A Love of One’s Own

6 Jun

My Orientation

The purpose of this section is to give the reader an idea of my way.

On pages 7-8 of The End of History and The Last Man, Francis Fukuyama looks back to American views during the Cold War. He explains that there was an “almost universal belief in the permanence of a vigorous, communist-totalitarian alternative to Western liberal democracy” which came to an end at “[communism’s] worldwide collapse in the late 1980s.” Professor Fukuyama’s book predicts, as everyone knows, that such grand political alternatives have passed. Human history will see them no longer. This passing is exactly what I do not want to be the case. I like grand political alternatives, and I think living in a time of grand political alternatives is good for people.

“Mr. Simmons! Does this mean you would prefer half the world live under the scourge of communism? You think this is ‘good for people’?” It is not that I think communism is good for people, but that having a definitive contrast to one’s way of life is good. Such a contrast between political alternatives leads men to think more about their way of life and helps to give purpose to their lives insofar as they become defenders of the way of life they inherited, or proponents of a different way of life. And in any event, I wonder how far removed from the USSR mentality Putin and the Russian government is today, except that the rhetoric of alternatives has ceased, surreptitiously ceased.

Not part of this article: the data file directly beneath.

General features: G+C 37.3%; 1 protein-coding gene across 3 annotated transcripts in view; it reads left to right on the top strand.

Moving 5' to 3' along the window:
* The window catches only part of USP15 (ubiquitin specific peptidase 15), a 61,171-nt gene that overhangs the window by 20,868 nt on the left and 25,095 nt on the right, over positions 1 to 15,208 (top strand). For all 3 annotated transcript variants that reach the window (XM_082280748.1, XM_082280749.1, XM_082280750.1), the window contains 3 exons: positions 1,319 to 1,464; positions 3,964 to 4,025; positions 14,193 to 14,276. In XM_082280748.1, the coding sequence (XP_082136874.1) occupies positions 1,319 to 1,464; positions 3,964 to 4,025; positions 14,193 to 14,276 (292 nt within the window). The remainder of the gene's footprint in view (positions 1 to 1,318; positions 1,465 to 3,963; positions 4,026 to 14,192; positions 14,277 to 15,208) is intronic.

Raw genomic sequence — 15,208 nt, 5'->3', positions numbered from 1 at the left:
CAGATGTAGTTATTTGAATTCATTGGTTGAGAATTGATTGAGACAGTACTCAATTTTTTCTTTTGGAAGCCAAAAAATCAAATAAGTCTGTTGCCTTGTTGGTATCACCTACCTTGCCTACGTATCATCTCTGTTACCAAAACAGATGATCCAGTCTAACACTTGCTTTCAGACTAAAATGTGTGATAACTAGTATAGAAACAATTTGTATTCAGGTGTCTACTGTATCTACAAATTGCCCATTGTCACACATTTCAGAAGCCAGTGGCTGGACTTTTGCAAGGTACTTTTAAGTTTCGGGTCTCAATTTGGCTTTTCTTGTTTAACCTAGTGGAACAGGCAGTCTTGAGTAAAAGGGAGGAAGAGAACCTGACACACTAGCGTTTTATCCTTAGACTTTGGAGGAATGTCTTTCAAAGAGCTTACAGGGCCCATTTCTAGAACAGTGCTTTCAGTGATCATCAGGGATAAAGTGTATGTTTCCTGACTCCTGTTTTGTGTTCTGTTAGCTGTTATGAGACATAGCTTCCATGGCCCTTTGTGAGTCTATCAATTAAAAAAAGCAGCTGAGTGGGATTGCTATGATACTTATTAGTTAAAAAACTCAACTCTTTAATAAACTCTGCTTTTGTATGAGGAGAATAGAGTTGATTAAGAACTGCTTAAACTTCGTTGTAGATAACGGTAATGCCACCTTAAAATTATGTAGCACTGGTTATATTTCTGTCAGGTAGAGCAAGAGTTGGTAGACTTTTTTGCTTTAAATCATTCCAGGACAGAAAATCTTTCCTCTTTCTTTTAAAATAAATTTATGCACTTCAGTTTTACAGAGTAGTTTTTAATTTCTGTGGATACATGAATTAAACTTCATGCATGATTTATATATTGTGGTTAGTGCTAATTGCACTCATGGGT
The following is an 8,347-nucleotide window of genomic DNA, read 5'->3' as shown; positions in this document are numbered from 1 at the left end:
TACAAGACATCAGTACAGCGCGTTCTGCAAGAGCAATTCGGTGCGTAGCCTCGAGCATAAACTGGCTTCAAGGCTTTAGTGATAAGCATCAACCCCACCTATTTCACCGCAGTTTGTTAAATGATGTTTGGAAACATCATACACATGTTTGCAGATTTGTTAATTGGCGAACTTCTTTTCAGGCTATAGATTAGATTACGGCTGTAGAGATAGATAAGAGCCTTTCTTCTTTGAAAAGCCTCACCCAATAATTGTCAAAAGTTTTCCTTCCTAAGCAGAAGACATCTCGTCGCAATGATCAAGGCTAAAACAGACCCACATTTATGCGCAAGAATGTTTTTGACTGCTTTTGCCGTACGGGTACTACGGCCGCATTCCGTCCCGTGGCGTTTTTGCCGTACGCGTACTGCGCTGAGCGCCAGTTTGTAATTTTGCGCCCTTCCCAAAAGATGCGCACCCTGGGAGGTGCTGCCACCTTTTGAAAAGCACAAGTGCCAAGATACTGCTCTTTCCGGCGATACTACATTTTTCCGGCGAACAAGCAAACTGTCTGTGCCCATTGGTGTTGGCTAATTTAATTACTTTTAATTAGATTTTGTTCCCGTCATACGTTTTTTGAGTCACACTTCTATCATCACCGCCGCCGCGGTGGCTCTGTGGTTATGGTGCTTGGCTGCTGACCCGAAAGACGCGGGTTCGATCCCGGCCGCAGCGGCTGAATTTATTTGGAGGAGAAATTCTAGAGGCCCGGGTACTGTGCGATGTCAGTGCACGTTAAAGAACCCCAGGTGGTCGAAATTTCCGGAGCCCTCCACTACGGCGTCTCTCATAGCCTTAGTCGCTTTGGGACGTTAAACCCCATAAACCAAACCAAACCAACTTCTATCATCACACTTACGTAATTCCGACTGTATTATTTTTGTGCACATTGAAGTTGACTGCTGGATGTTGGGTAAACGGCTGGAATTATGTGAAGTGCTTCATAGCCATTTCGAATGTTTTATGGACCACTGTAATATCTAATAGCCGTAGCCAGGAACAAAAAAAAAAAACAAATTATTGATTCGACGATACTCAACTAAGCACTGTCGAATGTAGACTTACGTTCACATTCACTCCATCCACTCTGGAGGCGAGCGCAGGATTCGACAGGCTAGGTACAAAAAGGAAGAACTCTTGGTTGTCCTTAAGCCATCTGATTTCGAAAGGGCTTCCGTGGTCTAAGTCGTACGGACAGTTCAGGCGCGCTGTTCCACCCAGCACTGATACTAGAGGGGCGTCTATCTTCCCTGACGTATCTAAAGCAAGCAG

This sort of purpose is undermined by our current way of thinking, which views all ways of life as equally good. Without an enemy or “other” to contrast ourselves with we become apathetic to the way we live. We have become apathetic because we do not think there is any single way of life that is, in principle, the best way of life. Therefore, no single way of life has precedence. By setting up any and all ways of life as legitimate (in an attempt to encourage diversity) we have lost the ability to distinguish between truly alternative ways of life, which I believe exist and can be ranked. This movement (historically and dialectically) results from modern (in the sense of Lockean) liberal principles.


It will be useful to offer three descriptions of what I find distasteful about modern liberal tendencies. I draw the first description from Alexis d’Tocqueville, to show what happens when men no longer feel strongly about their own. I draw the second description from Carl Schmitt, to show the dishonesty of modern-liberal politics. And the third description comes from Leo Strauss, to show the uniqueness of our present situation.